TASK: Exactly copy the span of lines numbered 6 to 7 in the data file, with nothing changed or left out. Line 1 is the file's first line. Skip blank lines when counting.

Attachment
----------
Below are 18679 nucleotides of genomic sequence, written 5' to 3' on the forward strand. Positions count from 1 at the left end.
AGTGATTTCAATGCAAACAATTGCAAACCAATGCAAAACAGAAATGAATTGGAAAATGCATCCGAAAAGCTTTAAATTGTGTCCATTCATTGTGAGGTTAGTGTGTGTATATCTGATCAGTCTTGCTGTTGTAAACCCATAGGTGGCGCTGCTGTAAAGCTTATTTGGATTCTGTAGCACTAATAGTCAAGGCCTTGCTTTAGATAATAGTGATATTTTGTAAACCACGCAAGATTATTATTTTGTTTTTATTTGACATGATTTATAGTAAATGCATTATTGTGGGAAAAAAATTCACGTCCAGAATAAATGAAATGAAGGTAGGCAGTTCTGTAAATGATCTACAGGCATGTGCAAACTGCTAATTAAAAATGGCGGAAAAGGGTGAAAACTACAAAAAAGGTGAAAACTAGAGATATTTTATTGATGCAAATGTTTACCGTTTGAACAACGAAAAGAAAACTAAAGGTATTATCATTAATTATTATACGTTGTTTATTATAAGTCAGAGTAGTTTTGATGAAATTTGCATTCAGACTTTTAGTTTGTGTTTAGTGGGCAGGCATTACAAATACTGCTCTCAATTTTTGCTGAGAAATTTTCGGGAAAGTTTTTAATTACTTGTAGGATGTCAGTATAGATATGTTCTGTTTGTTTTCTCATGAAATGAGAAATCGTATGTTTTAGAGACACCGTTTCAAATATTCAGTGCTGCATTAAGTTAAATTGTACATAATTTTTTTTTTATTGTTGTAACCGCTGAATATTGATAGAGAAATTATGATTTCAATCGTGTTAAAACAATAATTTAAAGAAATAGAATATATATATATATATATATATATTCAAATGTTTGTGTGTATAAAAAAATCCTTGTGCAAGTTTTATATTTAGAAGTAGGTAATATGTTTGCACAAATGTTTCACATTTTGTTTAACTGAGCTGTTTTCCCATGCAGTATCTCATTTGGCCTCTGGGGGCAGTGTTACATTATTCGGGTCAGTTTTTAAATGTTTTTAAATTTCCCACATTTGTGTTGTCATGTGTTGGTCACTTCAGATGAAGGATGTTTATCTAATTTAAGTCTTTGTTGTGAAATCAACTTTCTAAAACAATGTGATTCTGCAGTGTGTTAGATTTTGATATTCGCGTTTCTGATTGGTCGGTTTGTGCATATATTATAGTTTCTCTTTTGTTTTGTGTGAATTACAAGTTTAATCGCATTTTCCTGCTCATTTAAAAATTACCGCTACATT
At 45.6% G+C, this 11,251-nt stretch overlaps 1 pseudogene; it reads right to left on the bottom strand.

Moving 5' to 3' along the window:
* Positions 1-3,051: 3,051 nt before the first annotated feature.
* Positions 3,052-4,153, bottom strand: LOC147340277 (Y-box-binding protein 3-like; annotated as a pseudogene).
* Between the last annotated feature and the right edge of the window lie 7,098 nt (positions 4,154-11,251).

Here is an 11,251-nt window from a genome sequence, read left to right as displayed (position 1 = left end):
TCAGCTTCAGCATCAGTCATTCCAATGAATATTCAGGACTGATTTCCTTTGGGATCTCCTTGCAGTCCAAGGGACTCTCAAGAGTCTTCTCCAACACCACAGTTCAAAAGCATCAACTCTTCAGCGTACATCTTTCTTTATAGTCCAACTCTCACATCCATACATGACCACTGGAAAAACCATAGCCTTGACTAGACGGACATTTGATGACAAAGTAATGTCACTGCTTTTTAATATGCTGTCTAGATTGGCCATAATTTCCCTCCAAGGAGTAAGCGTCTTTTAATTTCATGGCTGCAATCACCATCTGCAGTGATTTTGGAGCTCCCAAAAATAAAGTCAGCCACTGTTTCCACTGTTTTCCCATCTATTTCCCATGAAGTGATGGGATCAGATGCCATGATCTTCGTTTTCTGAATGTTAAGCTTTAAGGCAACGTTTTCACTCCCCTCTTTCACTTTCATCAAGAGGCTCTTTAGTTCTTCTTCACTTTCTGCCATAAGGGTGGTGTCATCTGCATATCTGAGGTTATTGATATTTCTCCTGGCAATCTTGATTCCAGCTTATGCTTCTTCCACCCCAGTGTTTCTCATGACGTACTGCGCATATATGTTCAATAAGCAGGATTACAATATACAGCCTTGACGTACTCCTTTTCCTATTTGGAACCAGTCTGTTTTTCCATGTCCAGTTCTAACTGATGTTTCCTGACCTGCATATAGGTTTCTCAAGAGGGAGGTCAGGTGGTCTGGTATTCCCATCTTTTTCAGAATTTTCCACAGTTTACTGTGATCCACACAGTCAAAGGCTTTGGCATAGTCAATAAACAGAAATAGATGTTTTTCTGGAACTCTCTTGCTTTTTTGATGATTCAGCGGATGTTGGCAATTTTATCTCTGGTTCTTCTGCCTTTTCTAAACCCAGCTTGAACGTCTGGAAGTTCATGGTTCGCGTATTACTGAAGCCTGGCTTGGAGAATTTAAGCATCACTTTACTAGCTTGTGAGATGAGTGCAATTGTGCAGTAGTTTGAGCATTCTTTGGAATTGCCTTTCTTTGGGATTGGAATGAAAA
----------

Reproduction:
* Positions 3,052-4,153, bottom strand: LOC147340277 (Y-box-binding protein 3-like; annotated as a pseudogene).
* Between the last annotated feature and the right edge of the window lie 7,098 nt (positions 4,154-11,251).